Aug 6, 2010, 4:19 PM EDT
The Charlotte Bobcats are about to find out just how rough life after Raymond Felton can be. With D.J. Augustin and Shaun Livingston as the primary point guards on the roster, Charlotte has added Sherron Collins as the team’s third PG, giving the Bobcats a trio of young guards to pair with Stephen Jackson.
Between Augustin, Livingston, and Collins, the Charlotte point guards will have a combined seven seasons of NBA experience. Livingston is the battle-worn sage of the three, and he’s just 24 years old. The often hilarious Bobcats offense has the potential to get even zanier.
Collins isn’t a surefire NBA talent, primarily because his most marketable NCAA skill — scoring — isn’t enough of a strength to guarantee NBA success. Collins wasn’t all that efficient at Kansas, and his shot selection is certainly questionable. This, ladies and gents, is Collins’ supposed strength. His playmaking abilities are secondary to his scoring, but the Bobcats are banking on Sherron’s ability to put up points and defend, and the former is certainly in doubt, to say nothing of the latter (he is sub-six-feet, after all).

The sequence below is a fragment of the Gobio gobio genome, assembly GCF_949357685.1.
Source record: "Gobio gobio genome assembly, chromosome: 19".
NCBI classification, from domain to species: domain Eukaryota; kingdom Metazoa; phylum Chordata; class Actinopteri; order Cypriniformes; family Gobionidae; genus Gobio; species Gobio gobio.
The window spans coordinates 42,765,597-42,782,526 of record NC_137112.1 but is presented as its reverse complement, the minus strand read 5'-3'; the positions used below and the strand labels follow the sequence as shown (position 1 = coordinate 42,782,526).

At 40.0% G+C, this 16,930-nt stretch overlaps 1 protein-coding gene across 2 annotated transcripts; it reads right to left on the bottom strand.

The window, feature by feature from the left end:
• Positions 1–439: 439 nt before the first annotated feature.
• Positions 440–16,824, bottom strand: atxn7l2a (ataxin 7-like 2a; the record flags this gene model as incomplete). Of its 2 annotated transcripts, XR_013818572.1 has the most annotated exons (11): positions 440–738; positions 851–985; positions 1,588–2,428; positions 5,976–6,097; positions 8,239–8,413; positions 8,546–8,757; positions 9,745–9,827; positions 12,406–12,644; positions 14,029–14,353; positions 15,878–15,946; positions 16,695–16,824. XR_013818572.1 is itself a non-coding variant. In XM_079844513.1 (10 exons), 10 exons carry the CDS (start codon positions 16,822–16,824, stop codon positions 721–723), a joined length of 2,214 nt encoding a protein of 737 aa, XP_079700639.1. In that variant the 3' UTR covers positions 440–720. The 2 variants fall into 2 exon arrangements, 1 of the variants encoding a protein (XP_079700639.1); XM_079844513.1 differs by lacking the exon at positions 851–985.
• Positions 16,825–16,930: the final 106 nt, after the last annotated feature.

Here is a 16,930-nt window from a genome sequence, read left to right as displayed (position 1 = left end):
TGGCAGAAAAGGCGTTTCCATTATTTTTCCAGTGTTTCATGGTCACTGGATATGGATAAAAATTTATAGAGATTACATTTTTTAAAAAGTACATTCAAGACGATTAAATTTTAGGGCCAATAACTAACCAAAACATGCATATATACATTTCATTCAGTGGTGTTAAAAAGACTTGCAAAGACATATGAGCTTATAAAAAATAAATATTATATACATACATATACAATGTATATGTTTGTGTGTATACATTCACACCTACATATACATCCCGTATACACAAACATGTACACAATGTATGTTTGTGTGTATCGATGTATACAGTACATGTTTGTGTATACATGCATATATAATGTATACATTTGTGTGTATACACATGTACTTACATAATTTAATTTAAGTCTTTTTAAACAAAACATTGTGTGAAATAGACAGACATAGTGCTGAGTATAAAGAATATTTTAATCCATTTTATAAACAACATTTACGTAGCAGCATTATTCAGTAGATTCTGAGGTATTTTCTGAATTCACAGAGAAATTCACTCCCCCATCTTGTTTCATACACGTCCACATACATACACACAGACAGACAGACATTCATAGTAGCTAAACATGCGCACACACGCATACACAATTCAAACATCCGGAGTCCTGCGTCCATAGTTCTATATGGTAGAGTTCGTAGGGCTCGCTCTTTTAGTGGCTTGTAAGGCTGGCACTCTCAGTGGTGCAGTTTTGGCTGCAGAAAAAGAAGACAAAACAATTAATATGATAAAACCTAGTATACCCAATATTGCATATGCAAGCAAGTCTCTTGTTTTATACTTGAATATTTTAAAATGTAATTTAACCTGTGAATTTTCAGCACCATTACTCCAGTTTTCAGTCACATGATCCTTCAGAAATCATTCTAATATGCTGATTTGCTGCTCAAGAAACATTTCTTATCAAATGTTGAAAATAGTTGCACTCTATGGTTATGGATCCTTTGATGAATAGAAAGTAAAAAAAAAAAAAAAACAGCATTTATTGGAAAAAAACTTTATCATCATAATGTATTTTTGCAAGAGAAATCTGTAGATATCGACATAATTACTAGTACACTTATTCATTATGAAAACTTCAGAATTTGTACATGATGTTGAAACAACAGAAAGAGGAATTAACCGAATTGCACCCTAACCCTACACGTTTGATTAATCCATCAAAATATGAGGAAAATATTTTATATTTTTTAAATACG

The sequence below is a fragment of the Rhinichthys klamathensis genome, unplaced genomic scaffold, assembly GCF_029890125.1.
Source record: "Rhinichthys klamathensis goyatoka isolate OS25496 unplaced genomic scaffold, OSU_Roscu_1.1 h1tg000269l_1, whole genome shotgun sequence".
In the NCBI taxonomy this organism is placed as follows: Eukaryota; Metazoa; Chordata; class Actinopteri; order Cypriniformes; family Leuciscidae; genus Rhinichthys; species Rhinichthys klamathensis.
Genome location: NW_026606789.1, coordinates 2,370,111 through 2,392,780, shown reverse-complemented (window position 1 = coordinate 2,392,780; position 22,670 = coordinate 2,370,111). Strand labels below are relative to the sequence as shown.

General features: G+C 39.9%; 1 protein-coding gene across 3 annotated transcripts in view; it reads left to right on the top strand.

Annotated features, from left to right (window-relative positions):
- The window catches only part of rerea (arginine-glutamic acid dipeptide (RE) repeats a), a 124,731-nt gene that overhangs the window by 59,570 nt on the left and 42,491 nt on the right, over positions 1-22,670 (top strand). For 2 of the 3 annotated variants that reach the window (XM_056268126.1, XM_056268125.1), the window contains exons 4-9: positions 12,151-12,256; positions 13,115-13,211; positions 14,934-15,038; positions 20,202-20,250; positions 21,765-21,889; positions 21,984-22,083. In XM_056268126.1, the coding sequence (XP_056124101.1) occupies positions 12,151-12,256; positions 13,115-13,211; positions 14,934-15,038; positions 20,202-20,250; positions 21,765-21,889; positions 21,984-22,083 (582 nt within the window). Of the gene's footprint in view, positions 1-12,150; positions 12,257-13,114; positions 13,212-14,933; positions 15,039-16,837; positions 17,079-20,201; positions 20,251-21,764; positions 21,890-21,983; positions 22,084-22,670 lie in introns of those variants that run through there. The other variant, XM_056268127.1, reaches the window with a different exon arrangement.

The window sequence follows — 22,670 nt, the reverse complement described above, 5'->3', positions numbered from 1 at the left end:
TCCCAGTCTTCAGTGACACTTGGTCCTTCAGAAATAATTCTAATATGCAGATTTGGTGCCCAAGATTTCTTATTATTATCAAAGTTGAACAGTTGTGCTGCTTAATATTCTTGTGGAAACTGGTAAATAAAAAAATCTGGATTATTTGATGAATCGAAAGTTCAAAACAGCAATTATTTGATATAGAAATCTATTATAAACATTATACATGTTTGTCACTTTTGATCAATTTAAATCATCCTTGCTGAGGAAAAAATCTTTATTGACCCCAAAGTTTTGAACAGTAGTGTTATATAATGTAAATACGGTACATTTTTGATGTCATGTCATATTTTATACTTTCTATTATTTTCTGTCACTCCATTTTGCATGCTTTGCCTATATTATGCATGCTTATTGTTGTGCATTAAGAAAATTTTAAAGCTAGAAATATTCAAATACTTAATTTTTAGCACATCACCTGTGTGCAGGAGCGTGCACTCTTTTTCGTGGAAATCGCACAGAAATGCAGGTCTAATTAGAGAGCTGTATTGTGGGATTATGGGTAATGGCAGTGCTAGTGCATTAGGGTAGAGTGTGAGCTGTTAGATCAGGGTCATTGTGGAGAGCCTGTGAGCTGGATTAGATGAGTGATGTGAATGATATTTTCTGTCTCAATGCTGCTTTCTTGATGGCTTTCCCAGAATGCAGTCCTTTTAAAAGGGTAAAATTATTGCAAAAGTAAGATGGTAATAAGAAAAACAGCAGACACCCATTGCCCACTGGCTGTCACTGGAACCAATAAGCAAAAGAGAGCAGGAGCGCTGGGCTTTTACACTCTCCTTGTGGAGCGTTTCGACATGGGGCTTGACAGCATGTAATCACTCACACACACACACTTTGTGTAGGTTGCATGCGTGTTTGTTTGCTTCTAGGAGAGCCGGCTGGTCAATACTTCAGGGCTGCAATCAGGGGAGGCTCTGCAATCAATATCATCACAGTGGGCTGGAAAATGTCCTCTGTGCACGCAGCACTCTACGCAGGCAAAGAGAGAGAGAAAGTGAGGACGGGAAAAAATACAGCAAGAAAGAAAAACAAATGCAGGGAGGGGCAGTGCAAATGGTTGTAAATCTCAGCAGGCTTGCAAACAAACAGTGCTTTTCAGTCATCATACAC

Yes, he lit it up in a game at the Orlando Summer League. Collins can do that. He will have good games. The concern is what he’ll do to your team during those other games, where he’s shooting blanks from the perimeter and still insists on being a focal point of the offense. If Collins can adjust to being strictly a catch-and-shoot threat on most nights, he could easily be a quality pro. However, an insistence on being the “offensive force” Collins seemed to think he was at Kansas will doom his NBA career from the start.
It’s definitely worth noting that according to the Associated Press, Collins signed with the Bobcats for two seasons, both of which are unguaranteed. If he lasts through January, his salary for that season will be fully guaranteed for the league minimum. If not, Charlotte is off the hook for his remaining salary.
I think it’s likely that Collins will stick with the Bobcats for the full two seasons, if only because he’s very much in the Larry Brown mold. Somewhere along the line, playing “the right way” changed into “giving perimeter players license to take whatever shots they want.” Collins should dig that. Plus, assuming Collins can overcome his short stature to remain a quality defender, it’s not hard to imagine him being an LB favorite.
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